Procedures are specified for the homogenization of samples that may contain water and sediment, or are in any other way non-uniform, before transfer from the sample container to smaller containers or into laboratory test apparatus. Procedures for verifying that the sample is satisfactorily mixed before transfer are given in 12.3.

It is not possible to agitate manually samples of liquids containing water and sediment sufficiently to disperse the water and sediment within the sample. Vigorous mechanical or hydraulic mixing is necessary in order to homogenize the sample prior to transfer or sub-sampling.

Homogenization may be by various methods. Whichever method is used it is recommended that the homogenizing system produces water droplets below 50 μm, but not less than 1 μm. Water droplets of below 1 μm will give a stable emulsion and the water content cannot then be determined by centrifuge methods.

12.2.2 Homogenization by high-shear mechanical mixer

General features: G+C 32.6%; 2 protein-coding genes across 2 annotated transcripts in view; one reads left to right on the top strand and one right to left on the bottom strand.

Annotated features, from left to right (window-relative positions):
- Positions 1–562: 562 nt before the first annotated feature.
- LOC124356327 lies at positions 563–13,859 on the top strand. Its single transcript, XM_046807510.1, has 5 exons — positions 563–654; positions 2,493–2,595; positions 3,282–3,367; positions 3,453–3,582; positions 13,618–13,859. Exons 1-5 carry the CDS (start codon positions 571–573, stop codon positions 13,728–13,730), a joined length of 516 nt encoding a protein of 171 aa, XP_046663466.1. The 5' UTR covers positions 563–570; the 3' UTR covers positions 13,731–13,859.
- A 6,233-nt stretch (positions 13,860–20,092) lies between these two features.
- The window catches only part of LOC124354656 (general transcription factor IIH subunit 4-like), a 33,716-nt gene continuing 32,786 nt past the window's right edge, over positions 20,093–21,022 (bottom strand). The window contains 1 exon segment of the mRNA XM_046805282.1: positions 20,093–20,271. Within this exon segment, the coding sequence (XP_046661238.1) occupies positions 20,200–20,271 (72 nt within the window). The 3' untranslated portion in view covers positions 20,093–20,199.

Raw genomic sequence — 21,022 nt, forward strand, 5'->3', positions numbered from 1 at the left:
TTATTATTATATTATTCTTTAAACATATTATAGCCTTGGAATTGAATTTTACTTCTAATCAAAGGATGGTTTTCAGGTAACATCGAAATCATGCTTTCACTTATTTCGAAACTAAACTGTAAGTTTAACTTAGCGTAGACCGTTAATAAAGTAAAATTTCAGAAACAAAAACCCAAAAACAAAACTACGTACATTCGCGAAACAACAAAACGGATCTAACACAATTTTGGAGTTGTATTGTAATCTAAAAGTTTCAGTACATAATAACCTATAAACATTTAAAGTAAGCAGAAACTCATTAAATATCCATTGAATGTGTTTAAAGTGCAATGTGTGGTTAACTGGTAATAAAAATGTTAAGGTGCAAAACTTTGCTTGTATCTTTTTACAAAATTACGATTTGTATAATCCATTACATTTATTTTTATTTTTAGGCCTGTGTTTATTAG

Insert a high-shear mechanical mixer into the sample container so that the rotating element reaches to within 30 mm of the bottom. A mixer with counter-rotating blades operating at about 3000 min(-1) is usually suitable. Other designs may be used if the performance is satisfactory.

In order to minimize loss of light ends from crude oils or other samples containing volatile compounds, operate the mixer through a gland in the closure of the sample container. Mix until the sample is completely homogenized. A mixing time of 5 min is sometimes sufficient, but the size of the container and the nature of the sample affect the homogenization time. Verify that the sample has become homogeneous (see 12.3).

NOTE - High-shear mixers frequently produce stable emulsions and water contents after mixing cannot be determined by the centrifuge method (ISO 3734).

Avoid any significant rise in temperature during the mixing.

12.2.3 Circulation with external mixer